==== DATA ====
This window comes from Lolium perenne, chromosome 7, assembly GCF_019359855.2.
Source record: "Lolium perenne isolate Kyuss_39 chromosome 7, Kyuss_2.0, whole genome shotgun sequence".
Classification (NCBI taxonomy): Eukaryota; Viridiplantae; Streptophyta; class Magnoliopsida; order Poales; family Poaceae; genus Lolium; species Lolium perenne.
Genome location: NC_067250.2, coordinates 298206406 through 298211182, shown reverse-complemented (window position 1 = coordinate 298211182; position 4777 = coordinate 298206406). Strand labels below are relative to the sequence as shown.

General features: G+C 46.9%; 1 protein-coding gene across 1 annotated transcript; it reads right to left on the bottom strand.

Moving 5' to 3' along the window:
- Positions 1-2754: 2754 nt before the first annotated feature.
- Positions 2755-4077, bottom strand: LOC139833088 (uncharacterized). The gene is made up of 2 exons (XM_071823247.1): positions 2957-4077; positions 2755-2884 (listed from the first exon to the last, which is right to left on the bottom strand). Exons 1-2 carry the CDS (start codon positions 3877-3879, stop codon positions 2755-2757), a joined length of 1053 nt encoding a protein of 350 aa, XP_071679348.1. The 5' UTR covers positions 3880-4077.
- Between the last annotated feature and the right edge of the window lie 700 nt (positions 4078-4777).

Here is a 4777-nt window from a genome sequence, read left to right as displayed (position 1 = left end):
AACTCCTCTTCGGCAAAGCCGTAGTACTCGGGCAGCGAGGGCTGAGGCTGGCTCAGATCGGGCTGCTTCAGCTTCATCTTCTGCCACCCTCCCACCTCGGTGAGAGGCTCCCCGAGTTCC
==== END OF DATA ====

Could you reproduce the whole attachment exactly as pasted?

This window comes from Lolium perenne, chromosome 7, assembly GCF_019359855.2.
Source record: "Lolium perenne isolate Kyuss_39 chromosome 7, Kyuss_2.0, whole genome shotgun sequence".
Classification (NCBI taxonomy): Eukaryota; Viridiplantae; Streptophyta; class Magnoliopsida; order Poales; family Poaceae; genus Lolium; species Lolium perenne.
Genome location: NC_067250.2, coordinates 298206406 through 298211182, shown reverse-complemented (window position 1 = coordinate 298211182; position 4777 = coordinate 298206406). Strand labels below are relative to the sequence as shown.

General features: G+C 46.9%; 1 protein-coding gene across 1 annotated transcript; it reads right to left on the bottom strand.

Moving 5' to 3' along the window:
- Positions 1-2754: 2754 nt before the first annotated feature.
- Positions 2755-4077, bottom strand: LOC139833088 (uncharacterized). The gene is made up of 2 exons (XM_071823247.1): positions 2957-4077; positions 2755-2884 (listed from the first exon to the last, which is right to left on the bottom strand). Exons 1-2 carry the CDS (start codon positions 3877-3879, stop codon positions 2755-2757), a joined length of 1053 nt encoding a protein of 350 aa, XP_071679348.1. The 5' UTR covers positions 3880-4077.
- Between the last annotated feature and the right edge of the window lie 700 nt (positions 4078-4777).

Here is a 4777-nt window from a genome sequence, read left to right as displayed (position 1 = left end):
AACTCCTCTTCGGCAAAGCCGTAGTACTCGGGCAGCGAGGGCTGAGGCTGGCTCAGATCGGGCTGCTTCAGCTTCATCTTCTGCCACCCTCCCACCTCGGTGAGAGGCTCCCCGAGTTCC